Handling Hay Fever and Seasonal Allergies

Handling Hay Fever and Seasonal Allergies

about 2 years ago by Oliver Szklarz


Spring has well and truly sprung! Saying goodbye to the cooler weather is often a time of dread for allergy sufferers – hay fever season is here. As many as one fifth of Australians experience hay fever, which makes what should be a wonderful time to be outdoors a time of discomfort.

We’ve put together a quick guide on how to minimise your exposure, with some cool tools and apps to help you avoid and manage your hay fever so you can get back to enjoying everything that spring has to offer!


What are the common causes and symptoms of hay fever?

There are many potential triggers for hay fever and other seasonal allergies with the most common being pollens, mould and animal hair. Once airborne, these irritants can cause people to experience an allergic reaction (allergic rhinitis), better known as hay fever.

Although hay fever is often self-diagnosable, many of the symptoms appear similarly to those of a cold or flu. This means that sometimes the reaction is overlooked, or incorrectly diagnosed. The main symptoms for hay fever include; pain in the ear, congestion, a runny or stuffy nose, itchy or puffy eyes, wheezing, coughing, fatigue and a headache.

These symptoms can often be relieved by over the counter medications, such as antihistamines but those experiencing extreme symptoms should consult their GP to identify the specific triggers for their allergic reaction.


Best Apps for tracking pollen and spring allergens

If you’re not looking to miss out on the springtime fun, but are prone to the symptoms, here are 2 awesome apps that will help you keep track of pollens and other spring allergens floating around. These apps are incredibly useful for anyone that suffers seasonal or chronic hay fever, as well as asthmatics who are triggered by airborne allergens.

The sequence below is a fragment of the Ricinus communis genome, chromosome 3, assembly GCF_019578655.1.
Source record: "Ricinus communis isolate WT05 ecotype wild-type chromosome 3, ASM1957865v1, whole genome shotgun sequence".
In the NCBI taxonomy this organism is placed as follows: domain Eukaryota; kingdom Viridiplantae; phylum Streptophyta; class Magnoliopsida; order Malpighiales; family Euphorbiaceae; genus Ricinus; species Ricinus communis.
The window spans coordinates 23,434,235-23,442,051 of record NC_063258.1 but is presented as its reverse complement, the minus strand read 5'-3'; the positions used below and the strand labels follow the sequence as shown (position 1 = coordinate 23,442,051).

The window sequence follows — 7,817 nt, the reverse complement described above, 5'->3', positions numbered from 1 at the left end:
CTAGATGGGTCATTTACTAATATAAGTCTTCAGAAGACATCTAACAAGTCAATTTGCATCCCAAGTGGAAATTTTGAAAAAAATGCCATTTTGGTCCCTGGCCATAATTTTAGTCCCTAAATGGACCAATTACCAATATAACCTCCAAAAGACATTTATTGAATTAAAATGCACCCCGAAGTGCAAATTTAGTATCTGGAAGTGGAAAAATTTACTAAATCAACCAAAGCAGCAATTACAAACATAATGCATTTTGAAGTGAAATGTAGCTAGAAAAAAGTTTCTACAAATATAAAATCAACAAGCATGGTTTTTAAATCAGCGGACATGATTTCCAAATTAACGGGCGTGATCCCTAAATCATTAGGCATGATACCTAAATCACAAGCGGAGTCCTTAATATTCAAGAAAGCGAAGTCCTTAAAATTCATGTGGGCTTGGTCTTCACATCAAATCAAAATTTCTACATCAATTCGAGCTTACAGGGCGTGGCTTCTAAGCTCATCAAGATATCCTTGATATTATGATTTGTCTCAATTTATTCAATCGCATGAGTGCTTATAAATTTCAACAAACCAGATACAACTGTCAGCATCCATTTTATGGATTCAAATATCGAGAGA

AccuWeather is a top-tier weather app, offering a comprehensive breakdown of current weather conditions and forecasting including an allergy forecast feature. If you want a one stop shop for all your weather and allergy forecasting needs, AccuWeather is a great tool for the job – allergens are categorised, so the app may not be suitable if you’re only allergic to a select few types of pollen.



The WeatherBug app provides a comprehensive weather breakdown, offering a 10-day forecast with a pollen index for the day, highlighting the primary allergy triggers. The addition of the smart home capability also allows users to sync the app with their smart home systems.


So this spring help minimise your chances of encountering a bout of hay fever, and take a proactive, preventative approach to seasonal allergies. You’ll feel better, look better and you’ll be able to enjoy everything spring has to offer without constantly reaching for tissues!

As always, please let me know if there are any particular topics you would love us to look into or you have any queries or concerns.

You can call me on 03 9963 4804 or email me directly.

Oliver Szklarz

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